As “Outlander” led to a sequel and then another sequel, I thought it rather presumptuous to review any of the installments of a series (heading toward 17 million copies sold in 21 languages and 24 countries) written by the very gracious mentor for the writers on the CompuServe Literary (now Books & Authors) Forum.
But 19 years and seven books have passed since I read the opening line “It wasn’t a very likely place for disappearances, at least not at first glance” as former combat nurse Claire Randall surveyed a 1945 Inverness bed and breakfast with “fading floral wallpaper” where she was celebrating a second honeymoon with Frank. Surely Diana would say “dinna fash” if I told her I was mustering up the grit to say a wee word or two.
Were I to distill this wordy review down to basics and say only a wee word or two, it would be this. “An Echo in the Bone” is the best book in the series since the first one.
Some readers have criticized the novel’s episodic presentation and multiple story lines. On the contrary, I view this approach as one of the novel’s many strengths, others being the evolving characterizations of individuals series readers have known for years, the exceptional detail and historical accuracy, and the author’s clear focus on the tension, danger and humor that make a darned fine story.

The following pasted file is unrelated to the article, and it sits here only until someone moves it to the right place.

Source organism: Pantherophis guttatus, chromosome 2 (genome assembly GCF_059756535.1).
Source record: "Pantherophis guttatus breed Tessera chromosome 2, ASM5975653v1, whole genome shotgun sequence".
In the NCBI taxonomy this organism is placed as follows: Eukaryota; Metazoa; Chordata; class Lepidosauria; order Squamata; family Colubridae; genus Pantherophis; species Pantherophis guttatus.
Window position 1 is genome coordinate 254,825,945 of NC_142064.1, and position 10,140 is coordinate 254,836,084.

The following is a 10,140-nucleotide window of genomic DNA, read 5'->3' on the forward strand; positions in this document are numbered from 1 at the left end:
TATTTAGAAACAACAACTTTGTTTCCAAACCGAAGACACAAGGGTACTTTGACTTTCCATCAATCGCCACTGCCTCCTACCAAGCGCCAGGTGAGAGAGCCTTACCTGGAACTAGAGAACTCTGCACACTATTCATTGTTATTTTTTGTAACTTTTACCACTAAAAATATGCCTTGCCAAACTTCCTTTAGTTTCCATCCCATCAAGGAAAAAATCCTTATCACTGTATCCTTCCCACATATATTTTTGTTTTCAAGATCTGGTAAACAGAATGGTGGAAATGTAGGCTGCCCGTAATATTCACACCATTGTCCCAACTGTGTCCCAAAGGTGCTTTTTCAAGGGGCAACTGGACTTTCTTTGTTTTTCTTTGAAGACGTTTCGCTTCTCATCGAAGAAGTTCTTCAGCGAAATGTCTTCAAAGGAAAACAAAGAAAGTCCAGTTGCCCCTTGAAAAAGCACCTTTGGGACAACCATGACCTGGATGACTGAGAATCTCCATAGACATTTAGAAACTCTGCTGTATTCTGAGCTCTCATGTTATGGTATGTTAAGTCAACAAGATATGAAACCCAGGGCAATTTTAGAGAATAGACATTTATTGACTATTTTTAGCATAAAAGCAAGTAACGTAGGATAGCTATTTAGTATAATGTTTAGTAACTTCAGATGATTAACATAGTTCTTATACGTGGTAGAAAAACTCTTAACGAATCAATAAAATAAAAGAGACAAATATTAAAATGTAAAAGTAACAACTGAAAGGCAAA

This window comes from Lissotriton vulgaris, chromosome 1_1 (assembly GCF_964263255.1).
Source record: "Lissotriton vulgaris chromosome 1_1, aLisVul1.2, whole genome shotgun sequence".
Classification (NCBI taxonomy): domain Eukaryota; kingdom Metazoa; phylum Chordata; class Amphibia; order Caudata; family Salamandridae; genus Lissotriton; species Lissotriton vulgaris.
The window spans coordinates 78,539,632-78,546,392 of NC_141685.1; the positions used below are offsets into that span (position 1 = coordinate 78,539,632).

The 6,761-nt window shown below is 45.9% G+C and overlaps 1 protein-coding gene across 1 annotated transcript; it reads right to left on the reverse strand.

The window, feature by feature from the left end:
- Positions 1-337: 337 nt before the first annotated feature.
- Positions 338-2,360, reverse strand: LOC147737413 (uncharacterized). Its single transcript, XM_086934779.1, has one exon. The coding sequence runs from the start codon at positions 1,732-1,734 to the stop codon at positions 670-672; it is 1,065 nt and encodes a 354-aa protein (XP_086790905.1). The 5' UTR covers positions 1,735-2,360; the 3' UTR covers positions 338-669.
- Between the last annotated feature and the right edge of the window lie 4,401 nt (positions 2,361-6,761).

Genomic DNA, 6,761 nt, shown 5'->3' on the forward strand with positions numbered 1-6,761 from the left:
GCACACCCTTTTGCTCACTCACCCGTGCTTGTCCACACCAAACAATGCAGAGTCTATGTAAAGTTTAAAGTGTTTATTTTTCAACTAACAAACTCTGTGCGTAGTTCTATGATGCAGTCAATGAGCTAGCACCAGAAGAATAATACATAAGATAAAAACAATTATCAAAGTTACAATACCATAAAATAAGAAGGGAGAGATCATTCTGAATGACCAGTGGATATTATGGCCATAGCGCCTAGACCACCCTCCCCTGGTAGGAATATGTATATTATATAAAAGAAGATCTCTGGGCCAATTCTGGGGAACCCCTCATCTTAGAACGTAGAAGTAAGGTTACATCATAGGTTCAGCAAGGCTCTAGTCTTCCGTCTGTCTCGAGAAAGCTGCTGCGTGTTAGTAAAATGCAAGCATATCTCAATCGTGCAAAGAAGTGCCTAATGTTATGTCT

With “An Echo in the Bone,” we have regained the tension and tight plotting that we lost to come extent in “The Fiery Cross” and and “A Breath of Snow and Ashes” which spent too much time with everyday affairs at the expense of the stories’ primary thrusts. Well after “Outlander,” it was almost as though the uniqueness of a modern and highly skilled medical practitioner living two centuries before her own time was being asked to carry too much of the books’ weight.
“An Echo in the Bone,” however, is exceptionally strong. Multiple characters grow in multiple times and places, and the episodic approach strengthens the drama of the strong doses of harm’s way in each lifeline we’re following. Drama is not contained by linear time, a fact Diana has proven many times over, and this time out, she has honed her writer’s scalpel to a fine edge indeed.